Wednesday 27 May 2009

What is the KM culture shift?

We hear a lot about creating a "knowledge sharing culture" or a "learning culture", so I thought I would share with you what I believe is the big culture shift that KM both requires and facilitates.

But first let me tell you a story. When I joined BP in the late 80s (being at the time a geologist in Britoil, which BP took over), I went to an internal Geology conference in Houston Texas. It was rater a scary affair. At the time, the internal culture in BP was very much one of internal intellectual competition. Knowledge was treated as personal competitive advantage – your own should be defended and promoted, that of others should be shot down. So throughout the conference, people stood up and presented their papers, then tried to defend them from blistering attacks from the audience (I may be exaggerating a little, but that’s how it struck me at the time).

A decade later I was on the organizing board of a similar BP internal Geology conference, in San Diego, and I remember vividly a pair of presenters starting their presentation with the words “We are stuck. We have a problem we don’t know how to solve. We would like to explain it to you, and to see if you, the audience, can help”. What a change in culture! What a difference! No more “defend and attack”, but instead an openness to listen and learn.

In those intervening 10 years, BP had been through a deliberate process of culture change, bringing in a culture of Openness, Performance-focus, Networking and Empowerment. This was the culture change that made KM implementation so much easier in BP. So how do we characterize this change in culture as it relates to knowledge? For me it is a profound shift from the individual to the collective
  • From “I know” to “We know”
  • From “Knowledge is mine” to “Knowledge is ours”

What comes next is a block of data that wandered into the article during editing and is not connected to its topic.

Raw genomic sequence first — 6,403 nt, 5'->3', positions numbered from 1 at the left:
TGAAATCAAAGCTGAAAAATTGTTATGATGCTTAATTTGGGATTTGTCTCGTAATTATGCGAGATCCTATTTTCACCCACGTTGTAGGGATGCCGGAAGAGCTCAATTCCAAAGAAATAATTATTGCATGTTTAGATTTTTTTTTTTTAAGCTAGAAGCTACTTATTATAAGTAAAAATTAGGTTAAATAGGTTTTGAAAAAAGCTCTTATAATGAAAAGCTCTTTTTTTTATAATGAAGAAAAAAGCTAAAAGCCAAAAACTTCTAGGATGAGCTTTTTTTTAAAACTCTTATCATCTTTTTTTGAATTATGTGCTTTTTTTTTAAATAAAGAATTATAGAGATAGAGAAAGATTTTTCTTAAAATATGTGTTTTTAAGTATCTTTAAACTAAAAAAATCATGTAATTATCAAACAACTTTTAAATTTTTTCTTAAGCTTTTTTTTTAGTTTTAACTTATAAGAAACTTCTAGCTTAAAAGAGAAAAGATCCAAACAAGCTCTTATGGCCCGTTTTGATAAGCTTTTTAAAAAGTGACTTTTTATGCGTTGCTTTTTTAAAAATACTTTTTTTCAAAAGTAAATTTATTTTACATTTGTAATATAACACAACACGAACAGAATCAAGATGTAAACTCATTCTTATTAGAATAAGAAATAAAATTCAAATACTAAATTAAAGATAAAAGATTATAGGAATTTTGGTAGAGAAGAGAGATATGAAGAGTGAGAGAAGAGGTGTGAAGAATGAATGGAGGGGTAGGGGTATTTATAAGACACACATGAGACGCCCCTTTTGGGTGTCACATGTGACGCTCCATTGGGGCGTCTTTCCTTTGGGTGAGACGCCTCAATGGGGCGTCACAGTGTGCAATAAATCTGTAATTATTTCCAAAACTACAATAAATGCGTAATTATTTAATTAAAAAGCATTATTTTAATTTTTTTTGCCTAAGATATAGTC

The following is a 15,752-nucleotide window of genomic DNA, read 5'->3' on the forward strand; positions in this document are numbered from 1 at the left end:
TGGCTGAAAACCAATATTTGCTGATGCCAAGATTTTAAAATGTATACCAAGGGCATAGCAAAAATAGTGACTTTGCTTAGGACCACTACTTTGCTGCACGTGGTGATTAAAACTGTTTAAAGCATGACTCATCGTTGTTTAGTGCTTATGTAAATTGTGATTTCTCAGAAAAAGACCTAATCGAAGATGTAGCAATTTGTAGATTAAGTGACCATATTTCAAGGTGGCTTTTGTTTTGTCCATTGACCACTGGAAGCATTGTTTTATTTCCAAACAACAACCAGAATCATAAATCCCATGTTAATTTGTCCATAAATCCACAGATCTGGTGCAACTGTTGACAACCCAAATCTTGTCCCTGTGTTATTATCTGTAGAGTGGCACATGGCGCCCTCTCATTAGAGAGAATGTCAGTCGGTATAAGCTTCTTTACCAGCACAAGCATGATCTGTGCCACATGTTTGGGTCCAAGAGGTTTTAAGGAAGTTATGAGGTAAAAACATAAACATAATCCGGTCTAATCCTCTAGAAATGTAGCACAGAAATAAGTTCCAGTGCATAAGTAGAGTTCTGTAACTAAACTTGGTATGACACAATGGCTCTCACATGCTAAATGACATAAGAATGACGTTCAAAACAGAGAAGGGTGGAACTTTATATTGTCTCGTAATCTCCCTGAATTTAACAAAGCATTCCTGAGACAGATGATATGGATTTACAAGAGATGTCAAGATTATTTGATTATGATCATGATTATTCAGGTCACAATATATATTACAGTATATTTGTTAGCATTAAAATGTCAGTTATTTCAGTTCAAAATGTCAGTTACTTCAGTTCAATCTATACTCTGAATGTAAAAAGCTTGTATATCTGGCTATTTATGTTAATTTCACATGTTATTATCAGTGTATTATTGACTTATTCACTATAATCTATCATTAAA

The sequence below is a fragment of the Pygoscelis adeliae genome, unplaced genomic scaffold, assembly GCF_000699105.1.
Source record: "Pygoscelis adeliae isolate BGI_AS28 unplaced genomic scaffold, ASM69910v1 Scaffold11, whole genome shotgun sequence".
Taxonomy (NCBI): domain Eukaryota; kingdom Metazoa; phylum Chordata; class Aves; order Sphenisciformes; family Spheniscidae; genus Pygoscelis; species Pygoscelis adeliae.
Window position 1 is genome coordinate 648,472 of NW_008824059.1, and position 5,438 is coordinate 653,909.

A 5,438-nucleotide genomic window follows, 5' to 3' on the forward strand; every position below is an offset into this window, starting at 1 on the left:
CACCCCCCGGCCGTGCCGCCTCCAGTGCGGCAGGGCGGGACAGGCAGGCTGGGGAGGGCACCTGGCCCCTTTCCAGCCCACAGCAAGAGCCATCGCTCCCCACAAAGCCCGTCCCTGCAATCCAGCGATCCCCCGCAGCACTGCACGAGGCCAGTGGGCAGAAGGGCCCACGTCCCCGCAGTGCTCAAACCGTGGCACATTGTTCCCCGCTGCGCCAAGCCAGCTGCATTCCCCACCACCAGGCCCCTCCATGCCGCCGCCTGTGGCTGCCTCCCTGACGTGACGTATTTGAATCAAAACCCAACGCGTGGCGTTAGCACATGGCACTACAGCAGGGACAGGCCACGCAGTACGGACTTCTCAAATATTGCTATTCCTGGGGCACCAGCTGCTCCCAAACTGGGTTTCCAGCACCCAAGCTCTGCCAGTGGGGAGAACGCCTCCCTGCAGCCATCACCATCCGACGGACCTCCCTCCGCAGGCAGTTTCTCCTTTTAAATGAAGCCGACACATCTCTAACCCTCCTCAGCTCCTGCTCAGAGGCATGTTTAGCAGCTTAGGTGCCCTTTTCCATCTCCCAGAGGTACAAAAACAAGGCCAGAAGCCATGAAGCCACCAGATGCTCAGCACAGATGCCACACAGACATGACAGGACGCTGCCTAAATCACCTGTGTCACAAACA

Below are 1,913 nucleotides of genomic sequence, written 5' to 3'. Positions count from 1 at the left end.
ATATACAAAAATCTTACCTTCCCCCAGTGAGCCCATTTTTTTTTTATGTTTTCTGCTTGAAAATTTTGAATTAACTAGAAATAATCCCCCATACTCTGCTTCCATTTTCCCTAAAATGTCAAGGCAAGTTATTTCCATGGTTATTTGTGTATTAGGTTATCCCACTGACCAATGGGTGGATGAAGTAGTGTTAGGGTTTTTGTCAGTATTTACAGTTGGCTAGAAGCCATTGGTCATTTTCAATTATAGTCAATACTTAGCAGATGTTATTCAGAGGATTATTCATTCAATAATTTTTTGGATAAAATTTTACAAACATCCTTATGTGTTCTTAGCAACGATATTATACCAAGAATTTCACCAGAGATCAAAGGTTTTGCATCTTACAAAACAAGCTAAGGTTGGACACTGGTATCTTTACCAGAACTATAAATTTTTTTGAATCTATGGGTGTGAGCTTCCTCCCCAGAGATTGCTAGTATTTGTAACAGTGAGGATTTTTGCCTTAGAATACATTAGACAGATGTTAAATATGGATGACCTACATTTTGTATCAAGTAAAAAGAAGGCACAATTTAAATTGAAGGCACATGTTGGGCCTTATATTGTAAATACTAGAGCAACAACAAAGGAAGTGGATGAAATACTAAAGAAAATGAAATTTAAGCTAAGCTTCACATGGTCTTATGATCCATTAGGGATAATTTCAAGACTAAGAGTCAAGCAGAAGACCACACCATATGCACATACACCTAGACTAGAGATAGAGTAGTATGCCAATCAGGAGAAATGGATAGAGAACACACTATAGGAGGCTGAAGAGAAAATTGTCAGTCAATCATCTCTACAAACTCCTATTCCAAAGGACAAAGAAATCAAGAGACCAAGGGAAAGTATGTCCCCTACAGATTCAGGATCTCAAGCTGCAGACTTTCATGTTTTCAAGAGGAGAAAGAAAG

• From “Knowledge is owned” to “Knowledge is shared”
  • From “Knowledge is personal property” to “Knowledge is collective/community property”
  • From “Knowledge is personal advantage” to “Knowledge is company advantage”
  • From “Knowledge is personal” to “Knowledge is inter-personal”
  • From “I defend what I know” to “I am open to better knowledge”
  • From “not invented here (i.e. by me)” to “invented in my community”
  • From “New knowledge competes with my personal knowledge” to “new knowledge improves my personal knowledge”
  • From "other people's knowledge is a threat to me" to "our shared knowledge helps me"
  • From “Admitting I don’t know is weakness” to “Admitting I don’t know is the first step to learning”

That shift from “I know” to “we know” – from “Knowledge is mine” to “Knowledge is ours” is a huge one, and counter-cultural to many of us. People can find it scary, but once it has been achieved, it is like living in a different, and far better, world.


Kerrie Anne Christian said...

I was putting together a blog post on knowledge sharing in maintenance environment in the steel industry in context of the GFC. I have quoted and given attribution to this post in my own

kind regards


Unknown said...

Nick, Thanks for sharing your insights.

Blog Archive